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. . . F1
The expression “crime” means, in England and Ireland, any felony, or the offence of uttering false or counterfeit coin, or of possessing counterfeit gold or silver coin, or the offence of obtaining goods or money by false pretences, or the offence of conspiracy to defraud, or any misdemeanour under the fifty–eighth section of the M1Larceny Act 1861; and in Scotland, any of the pleas of the Crown, any theft which, in respect of any aggravation, or of the amount in value of the money, goods, or thing stolen, may be punished with penal servitude, any forgery, and any uttering of any forged writing, falsehood, fraud, and wilful imposition, uttering base coin, or the possession of such coin with intent to utter the same.
The expression “offence” means any act or omission which is not a crime as defined by this Act, and is punishable on indictment or summary conviction.
The expression “indictment” shall in Scotland include criminal letters and criminal libel.
The expression “police district” means—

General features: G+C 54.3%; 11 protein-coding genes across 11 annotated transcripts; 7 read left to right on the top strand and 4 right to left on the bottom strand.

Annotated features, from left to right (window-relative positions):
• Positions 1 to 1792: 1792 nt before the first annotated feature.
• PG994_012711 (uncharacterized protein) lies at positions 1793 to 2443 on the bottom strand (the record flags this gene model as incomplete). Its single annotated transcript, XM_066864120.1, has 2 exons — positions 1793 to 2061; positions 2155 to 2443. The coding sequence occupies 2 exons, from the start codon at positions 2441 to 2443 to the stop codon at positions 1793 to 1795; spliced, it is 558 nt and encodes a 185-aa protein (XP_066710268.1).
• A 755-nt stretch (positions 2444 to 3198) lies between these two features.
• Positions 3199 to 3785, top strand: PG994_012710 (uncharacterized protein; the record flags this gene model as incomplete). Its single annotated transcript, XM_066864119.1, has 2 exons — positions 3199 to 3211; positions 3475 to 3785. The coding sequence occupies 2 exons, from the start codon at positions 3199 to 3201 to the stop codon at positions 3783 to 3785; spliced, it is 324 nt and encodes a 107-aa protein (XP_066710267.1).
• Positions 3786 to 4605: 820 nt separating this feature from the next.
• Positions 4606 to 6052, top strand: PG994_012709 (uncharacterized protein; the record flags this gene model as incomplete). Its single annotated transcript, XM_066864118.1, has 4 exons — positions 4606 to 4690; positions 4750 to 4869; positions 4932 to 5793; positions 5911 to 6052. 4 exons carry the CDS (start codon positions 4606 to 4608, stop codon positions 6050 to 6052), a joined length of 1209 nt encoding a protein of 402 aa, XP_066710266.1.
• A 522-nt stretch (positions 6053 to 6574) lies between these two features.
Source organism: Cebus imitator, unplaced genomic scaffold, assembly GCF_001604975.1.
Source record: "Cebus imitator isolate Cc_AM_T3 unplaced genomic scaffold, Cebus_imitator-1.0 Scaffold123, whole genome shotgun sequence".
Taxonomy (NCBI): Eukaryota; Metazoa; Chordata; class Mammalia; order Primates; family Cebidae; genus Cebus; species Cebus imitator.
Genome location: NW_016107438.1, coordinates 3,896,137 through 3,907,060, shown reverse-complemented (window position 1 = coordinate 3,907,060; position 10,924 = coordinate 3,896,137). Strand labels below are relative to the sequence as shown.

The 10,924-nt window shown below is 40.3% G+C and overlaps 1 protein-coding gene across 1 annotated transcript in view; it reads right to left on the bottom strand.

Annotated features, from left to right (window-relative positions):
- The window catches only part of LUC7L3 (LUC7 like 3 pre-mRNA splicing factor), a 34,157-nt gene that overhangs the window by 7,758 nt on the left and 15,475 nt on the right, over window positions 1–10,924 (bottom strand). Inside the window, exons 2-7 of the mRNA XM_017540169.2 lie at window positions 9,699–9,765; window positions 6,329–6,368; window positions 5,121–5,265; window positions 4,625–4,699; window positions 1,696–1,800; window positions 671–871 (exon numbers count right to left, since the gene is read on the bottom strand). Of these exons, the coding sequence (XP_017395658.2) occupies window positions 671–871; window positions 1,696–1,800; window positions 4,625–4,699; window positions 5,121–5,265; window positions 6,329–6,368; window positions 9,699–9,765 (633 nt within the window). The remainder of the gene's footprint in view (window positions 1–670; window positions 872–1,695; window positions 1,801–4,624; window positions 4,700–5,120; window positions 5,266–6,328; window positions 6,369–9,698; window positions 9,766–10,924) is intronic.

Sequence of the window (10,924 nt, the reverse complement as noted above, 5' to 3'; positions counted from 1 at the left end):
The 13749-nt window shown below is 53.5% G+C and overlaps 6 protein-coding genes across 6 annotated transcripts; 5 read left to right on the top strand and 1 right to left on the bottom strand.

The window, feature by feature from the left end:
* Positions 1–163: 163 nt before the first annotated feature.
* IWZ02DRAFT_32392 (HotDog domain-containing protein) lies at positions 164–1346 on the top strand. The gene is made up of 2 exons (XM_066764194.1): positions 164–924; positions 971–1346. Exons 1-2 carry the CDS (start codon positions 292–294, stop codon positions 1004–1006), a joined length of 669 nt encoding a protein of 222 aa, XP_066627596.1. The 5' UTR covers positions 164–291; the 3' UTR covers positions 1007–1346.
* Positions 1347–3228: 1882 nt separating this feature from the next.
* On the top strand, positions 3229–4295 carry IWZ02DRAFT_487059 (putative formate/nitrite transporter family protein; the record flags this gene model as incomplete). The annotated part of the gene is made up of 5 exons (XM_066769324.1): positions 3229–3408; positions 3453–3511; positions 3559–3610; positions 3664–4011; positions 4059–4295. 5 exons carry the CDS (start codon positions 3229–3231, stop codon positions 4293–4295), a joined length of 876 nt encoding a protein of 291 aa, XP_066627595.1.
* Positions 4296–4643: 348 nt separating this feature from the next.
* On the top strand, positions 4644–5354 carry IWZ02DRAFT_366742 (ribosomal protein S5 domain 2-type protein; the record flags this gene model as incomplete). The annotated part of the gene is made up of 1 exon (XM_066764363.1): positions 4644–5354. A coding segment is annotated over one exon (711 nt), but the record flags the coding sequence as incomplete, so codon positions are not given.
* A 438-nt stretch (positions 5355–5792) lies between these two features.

. . . F2
The police district of Dublin metropolis:
Elsewhere in Ireland, any district, whether city, town, or country, over which is appointed a sub–inspector of the Royal Irish Constabulary.
The expression “chief officer of police” means—
. . . F3
In the police district of Dublin metropolis, either of the commissioners of police for the said district:
Elsewhere in Ireland, in any other police district, the sub–inspector of the Royal Irish Constabulary:
Any act or thing by this Act authorized to be done by the chief officer of police may be done by any person authorized by him in that behalf.
. . . F1
Annotations are used to give authority for changes and other effects on the legislation you are viewing and to convey editorial information. They appear at the foot of the relevant provision or under the associated heading. Annotations are categorised by annotation type, such as F-notes for textual amendments and I-notes for commencement information (a full list can be found in the Editorial Practice Guide). Each annotation is identified by a sequential reference number. For F-notes, M-notes and X-notes, the number also appears in bold superscript at the relevant location in the text. All annotations contain links to the affecting legislation.
Modifications etc. (not altering text)
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